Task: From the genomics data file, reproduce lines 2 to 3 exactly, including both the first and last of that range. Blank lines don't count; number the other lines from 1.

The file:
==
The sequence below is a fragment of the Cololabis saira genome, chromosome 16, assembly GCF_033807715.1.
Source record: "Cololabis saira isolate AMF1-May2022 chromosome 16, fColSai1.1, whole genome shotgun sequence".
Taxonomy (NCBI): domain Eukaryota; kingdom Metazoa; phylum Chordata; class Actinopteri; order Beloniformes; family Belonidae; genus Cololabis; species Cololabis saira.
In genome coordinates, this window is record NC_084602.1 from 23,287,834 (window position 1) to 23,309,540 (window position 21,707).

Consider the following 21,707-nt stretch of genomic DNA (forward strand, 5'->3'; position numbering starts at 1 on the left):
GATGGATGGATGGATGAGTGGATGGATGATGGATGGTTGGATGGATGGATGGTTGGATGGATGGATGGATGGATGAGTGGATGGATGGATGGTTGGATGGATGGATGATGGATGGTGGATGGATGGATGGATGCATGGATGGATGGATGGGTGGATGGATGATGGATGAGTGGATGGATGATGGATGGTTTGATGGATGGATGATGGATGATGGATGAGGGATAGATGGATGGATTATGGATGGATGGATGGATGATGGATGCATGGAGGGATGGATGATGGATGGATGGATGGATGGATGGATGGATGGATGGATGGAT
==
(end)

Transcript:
Source record: "Cololabis saira isolate AMF1-May2022 chromosome 16, fColSai1.1, whole genome shotgun sequence".
Taxonomy (NCBI): domain Eukaryota; kingdom Metazoa; phylum Chordata; class Actinopteri; order Beloniformes; family Belonidae; genus Cololabis; species Cololabis saira.